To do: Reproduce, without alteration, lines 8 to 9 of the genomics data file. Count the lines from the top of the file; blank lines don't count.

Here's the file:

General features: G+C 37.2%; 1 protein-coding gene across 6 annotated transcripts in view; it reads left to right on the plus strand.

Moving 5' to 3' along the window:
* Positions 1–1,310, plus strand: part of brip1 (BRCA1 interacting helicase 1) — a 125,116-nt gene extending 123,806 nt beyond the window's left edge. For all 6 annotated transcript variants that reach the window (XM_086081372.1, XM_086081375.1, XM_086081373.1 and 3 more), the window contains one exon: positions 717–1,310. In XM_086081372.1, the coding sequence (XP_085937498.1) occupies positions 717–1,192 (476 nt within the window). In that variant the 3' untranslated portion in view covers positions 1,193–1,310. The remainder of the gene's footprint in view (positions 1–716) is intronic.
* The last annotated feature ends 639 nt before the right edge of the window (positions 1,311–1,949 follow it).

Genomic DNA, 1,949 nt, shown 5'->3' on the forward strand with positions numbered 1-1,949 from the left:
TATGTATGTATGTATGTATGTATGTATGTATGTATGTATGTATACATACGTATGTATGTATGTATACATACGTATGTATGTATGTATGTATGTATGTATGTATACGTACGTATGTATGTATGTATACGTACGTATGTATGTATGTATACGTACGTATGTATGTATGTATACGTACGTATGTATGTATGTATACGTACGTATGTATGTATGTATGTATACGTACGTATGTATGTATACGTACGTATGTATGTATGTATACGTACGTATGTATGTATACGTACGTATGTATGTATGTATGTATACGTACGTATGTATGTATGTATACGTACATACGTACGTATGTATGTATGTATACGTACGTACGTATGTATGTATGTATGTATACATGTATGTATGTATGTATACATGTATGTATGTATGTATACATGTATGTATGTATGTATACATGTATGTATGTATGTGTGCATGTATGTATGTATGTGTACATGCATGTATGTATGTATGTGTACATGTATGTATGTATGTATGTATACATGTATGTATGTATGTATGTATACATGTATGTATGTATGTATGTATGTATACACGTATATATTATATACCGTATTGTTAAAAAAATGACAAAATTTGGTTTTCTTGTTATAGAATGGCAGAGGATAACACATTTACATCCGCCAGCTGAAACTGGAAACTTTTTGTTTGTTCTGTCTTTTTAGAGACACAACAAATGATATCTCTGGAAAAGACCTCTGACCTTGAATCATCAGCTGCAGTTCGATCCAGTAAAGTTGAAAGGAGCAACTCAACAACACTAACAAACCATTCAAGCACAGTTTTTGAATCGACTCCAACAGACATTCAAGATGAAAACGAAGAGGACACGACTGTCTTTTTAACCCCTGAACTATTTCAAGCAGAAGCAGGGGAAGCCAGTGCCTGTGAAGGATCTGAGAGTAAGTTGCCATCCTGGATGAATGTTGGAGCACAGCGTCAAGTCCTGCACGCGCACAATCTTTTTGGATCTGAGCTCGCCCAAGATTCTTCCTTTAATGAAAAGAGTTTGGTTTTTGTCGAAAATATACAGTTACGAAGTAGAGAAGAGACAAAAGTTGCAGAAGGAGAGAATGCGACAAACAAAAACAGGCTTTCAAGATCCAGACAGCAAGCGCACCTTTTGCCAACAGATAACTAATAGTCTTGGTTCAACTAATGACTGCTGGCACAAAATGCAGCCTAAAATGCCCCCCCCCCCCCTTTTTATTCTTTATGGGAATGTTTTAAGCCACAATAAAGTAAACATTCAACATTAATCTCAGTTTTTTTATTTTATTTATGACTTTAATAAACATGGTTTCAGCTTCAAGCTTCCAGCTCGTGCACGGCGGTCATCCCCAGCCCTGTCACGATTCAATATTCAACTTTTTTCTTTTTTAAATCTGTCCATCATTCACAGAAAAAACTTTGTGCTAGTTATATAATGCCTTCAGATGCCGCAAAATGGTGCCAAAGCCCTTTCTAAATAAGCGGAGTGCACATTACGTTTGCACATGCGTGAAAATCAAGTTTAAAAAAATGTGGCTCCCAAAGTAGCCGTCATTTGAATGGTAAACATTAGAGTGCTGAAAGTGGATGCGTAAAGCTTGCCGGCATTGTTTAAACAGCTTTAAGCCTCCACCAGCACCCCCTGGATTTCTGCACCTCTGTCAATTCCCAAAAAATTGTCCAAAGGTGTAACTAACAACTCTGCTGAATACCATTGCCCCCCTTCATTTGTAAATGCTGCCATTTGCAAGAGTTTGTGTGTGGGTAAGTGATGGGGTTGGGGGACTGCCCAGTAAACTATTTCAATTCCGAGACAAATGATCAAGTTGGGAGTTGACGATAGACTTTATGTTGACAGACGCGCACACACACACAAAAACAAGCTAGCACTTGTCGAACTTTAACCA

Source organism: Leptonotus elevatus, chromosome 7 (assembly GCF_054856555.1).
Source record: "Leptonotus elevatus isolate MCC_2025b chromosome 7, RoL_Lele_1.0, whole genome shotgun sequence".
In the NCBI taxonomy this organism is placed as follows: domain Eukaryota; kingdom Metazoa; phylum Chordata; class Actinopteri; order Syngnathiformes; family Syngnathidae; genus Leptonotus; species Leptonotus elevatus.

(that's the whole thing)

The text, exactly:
Source record: "Leptonotus elevatus isolate MCC_2025b chromosome 7, RoL_Lele_1.0, whole genome shotgun sequence".
In the NCBI taxonomy this organism is placed as follows: domain Eukaryota; kingdom Metazoa; phylum Chordata; class Actinopteri; order Syngnathiformes; family Syngnathidae; genus Leptonotus; species Leptonotus elevatus.